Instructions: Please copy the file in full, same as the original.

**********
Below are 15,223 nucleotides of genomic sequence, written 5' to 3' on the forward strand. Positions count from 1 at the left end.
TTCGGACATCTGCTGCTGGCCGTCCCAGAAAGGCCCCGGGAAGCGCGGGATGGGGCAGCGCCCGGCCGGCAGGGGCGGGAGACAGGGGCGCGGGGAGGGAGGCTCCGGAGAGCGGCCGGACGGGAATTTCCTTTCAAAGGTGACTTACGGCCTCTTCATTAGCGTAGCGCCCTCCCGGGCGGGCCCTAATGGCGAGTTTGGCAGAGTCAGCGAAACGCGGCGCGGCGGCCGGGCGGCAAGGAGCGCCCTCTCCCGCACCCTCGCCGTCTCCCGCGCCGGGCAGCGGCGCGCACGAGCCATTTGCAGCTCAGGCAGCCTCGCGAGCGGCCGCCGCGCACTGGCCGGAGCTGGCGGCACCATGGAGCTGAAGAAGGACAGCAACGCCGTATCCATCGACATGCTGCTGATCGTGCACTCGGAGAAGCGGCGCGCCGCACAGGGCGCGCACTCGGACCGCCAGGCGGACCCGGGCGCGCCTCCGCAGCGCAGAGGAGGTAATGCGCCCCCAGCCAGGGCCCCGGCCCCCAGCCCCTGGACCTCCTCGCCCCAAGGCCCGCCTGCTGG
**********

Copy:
Below are 15,223 nucleotides of genomic sequence, written 5' to 3' on the forward strand. Positions count from 1 at the left end.
TTCGGACATCTGCTGCTGGCCGTCCCAGAAAGGCCCCGGGAAGCGCGGGATGGGGCAGCGCCCGGCCGGCAGGGGCGGGAGACAGGGGCGCGGGGAGGGAGGCTCCGGAGAGCGGCCGGACGGGAATTTCCTTTCAAAGGTGACTTACGGCCTCTTCATTAGCGTAGCGCCCTCCCGGGCGGGCCCTAATGGCGAGTTTGGCAGAGTCAGCGAAACGCGGCGCGGCGGCCGGGCGGCAAGGAGCGCCCTCTCCCGCACCCTCGCCGTCTCCCGCGCCGGGCAGCGGCGCGCACGAGCCATTTGCAGCTCAGGCAGCCTCGCGAGCGGCCGCCGCGCACTGGCCGGAGCTGGCGGCACCATGGAGCTGAAGAAGGACAGCAACGCCGTATCCATCGACATGCTGCTGATCGTGCACTCGGAGAAGCGGCGCGCCGCACAGGGCGCGCACTCGGACCGCCAGGCGGACCCGGGCGCGCCTCCGCAGCGCAGAGGAGGTAATGCGCCCCCAGCCAGGGCCCCGGCCCCCAGCCCCTGGACCTCCTCGCCCCAAGGCCCGCCTGCTGG